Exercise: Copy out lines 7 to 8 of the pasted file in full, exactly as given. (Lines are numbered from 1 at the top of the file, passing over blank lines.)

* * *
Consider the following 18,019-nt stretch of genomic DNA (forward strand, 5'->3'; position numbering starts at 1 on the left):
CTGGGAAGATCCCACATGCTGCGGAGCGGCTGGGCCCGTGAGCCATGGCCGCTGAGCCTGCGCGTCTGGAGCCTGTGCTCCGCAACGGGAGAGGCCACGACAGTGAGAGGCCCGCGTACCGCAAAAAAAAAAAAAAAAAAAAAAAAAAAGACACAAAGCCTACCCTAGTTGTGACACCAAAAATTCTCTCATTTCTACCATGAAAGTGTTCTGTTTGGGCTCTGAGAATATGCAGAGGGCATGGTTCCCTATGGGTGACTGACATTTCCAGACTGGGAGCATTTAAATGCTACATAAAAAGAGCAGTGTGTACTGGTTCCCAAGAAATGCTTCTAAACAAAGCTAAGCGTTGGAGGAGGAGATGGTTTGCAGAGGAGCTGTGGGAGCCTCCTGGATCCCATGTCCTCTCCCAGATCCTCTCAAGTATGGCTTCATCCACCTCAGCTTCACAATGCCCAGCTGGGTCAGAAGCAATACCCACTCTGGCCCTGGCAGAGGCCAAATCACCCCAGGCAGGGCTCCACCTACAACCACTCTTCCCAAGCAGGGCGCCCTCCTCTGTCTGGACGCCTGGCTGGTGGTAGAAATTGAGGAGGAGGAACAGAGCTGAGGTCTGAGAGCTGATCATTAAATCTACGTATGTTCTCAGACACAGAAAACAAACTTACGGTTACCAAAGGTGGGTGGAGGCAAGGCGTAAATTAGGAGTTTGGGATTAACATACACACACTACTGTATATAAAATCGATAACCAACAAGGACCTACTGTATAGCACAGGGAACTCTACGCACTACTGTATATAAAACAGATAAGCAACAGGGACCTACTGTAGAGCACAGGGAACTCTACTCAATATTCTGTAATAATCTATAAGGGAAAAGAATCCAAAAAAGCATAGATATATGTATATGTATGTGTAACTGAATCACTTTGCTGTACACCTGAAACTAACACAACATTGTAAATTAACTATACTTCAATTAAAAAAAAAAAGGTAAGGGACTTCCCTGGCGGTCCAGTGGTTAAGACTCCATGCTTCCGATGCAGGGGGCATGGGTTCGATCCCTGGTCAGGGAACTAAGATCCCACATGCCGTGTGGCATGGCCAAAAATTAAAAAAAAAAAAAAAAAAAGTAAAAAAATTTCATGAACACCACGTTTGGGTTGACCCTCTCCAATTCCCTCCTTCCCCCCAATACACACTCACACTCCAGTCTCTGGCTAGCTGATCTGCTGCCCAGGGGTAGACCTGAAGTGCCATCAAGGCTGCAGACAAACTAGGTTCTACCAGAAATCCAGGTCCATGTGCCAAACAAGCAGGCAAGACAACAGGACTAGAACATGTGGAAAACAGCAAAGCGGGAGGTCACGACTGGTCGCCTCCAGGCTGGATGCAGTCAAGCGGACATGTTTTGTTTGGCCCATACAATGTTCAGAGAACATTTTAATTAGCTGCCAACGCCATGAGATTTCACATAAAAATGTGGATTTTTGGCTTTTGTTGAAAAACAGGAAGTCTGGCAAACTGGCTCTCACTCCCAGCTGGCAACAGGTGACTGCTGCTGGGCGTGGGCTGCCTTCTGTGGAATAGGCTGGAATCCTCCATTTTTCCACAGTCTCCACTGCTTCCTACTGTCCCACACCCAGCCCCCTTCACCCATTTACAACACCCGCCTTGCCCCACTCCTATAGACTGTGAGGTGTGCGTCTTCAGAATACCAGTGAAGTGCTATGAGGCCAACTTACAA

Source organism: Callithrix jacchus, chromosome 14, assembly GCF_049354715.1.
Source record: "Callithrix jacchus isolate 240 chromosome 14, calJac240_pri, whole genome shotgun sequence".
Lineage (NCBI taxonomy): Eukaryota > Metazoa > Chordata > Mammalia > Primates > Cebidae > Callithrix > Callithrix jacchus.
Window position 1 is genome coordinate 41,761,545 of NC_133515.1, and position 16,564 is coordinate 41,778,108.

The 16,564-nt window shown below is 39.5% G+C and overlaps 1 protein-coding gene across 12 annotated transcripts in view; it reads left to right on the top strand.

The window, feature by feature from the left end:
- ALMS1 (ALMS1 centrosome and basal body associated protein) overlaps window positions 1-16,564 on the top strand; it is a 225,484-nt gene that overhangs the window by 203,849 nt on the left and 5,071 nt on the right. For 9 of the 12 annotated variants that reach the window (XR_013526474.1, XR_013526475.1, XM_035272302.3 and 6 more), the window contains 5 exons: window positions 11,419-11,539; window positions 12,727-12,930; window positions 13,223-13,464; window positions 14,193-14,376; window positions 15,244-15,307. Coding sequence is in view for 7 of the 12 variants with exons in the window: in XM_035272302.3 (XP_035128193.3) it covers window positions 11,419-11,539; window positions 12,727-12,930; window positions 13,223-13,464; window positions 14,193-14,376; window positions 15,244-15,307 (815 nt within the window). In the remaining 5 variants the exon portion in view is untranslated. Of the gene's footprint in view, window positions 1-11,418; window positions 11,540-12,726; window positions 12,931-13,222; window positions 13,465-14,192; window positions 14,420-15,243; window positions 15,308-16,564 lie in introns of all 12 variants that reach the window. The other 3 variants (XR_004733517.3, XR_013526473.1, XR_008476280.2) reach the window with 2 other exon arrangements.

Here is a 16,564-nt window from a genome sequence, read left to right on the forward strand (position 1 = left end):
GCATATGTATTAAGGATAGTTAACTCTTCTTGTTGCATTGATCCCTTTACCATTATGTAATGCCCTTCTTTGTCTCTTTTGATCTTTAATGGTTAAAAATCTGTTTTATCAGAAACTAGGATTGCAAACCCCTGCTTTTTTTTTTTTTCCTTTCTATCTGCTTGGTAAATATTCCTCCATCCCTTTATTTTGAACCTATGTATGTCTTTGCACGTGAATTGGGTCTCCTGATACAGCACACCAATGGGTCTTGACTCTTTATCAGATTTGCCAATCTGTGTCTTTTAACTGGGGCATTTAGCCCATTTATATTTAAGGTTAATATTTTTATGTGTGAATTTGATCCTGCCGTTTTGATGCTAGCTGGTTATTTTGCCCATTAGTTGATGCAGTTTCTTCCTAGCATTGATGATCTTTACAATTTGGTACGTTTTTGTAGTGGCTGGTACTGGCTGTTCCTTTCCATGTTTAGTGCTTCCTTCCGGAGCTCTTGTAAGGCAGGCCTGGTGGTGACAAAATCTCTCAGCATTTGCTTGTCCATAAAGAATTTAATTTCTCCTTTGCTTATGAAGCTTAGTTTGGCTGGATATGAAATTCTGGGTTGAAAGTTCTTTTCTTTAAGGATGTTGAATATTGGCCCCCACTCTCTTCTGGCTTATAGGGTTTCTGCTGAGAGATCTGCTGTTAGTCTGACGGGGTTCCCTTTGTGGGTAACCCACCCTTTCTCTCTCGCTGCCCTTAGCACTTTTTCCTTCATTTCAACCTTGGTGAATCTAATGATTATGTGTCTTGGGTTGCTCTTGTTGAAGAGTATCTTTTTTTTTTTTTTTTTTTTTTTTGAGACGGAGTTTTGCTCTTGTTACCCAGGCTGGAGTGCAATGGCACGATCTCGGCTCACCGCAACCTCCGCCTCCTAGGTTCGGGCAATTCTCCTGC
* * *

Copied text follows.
The 16,564-nt window shown below is 39.5% G+C and overlaps 1 protein-coding gene across 12 annotated transcripts in view; it reads left to right on the top strand.

The window, feature by feature from the left end: